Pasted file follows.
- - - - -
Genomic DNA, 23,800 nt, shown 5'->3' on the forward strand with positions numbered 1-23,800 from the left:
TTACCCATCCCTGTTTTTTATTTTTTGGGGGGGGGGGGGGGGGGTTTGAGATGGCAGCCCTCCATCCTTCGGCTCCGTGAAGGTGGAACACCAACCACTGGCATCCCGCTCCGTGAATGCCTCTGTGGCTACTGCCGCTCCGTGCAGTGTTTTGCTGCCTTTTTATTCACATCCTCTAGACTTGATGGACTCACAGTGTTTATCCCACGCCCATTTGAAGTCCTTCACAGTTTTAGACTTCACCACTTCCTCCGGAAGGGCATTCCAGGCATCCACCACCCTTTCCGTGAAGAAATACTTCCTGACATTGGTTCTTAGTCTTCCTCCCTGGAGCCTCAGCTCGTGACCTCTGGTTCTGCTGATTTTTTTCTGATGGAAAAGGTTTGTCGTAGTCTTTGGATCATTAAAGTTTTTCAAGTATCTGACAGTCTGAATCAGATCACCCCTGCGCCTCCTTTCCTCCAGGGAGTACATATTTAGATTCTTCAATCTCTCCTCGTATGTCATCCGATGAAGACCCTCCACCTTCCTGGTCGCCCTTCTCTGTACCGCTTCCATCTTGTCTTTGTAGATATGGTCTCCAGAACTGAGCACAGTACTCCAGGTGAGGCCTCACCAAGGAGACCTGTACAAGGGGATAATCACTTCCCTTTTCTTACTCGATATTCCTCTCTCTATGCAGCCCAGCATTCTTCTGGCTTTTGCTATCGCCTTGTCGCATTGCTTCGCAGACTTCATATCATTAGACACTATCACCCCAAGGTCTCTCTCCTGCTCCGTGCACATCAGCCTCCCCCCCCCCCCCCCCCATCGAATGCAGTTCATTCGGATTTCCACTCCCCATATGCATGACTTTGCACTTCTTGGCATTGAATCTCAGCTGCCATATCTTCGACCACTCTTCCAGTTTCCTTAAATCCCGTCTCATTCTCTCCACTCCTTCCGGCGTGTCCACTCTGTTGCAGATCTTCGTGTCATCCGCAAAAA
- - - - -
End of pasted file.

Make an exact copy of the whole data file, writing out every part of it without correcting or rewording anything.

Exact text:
Genomic DNA, 23,800 nt, shown 5'->3' on the forward strand with positions numbered 1-23,800 from the left:
TTACCCATCCCTGTTTTTTATTTTTTGGGGGGGGGGGGGGGGGGTTTGAGATGGCAGCCCTCCATCCTTCGGCTCCGTGAAGGTGGAACACCAACCACTGGCATCCCGCTCCGTGAATGCCTCTGTGGCTACTGCCGCTCCGTGCAGTGTTTTGCTGCCTTTTTATTCACATCCTCTAGACTTGATGGACTCACAGTGTTTATCCCACGCCCATTTGAAGTCCTTCACAGTTTTAGACTTCACCACTTCCTCCGGAAGGGCATTCCAGGCATCCACCACCCTTTCCGTGAAGAAATACTTCCTGACATTGGTTCTTAGTCTTCCTCCCTGGAGCCTCAGCTCGTGACCTCTGGTTCTGCTGATTTTTTTCTGATGGAAAAGGTTTGTCGTAGTCTTTGGATCATTAAAGTTTTTCAAGTATCTGACAGTCTGAATCAGATCACCCCTGCGCCTCCTTTCCTCCAGGGAGTACATATTTAGATTCTTCAATCTCTCCTCGTATGTCATCCGATGAAGACCCTCCACCTTCCTGGTCGCCCTTCTCTGTACCGCTTCCATCTTGTCTTTGTAGATATGGTCTCCAGAACTGAGCACAGTACTCCAGGTGAGGCCTCACCAAGGAGACCTGTACAAGGGGATAATCACTTCCCTTTTCTTACTCGATATTCCTCTCTCTATGCAGCCCAGCATTCTTCTGGCTTTTGCTATCGCCTTGTCGCATTGCTTCGCAGACTTCATATCATTAGACACTATCACCCCAAGGTCTCTCTCCTGCTCCGTGCACATCAGCCTCCCCCCCCCCCCCCCCCATCGAATGCAGTTCATTCGGATTTCCACTCCCCATATGCATGACTTTGCACTTCTTGGCATTGAATCTCAGCTGCCATATCTTCGACCACTCTTCCAGTTTCCTTAAATCCCGTCTCATTCTCTCCACTCCTTCCGGCGTGTCCACTCTGTTGCAGATCTTCGTGTCATCCGCAAAAA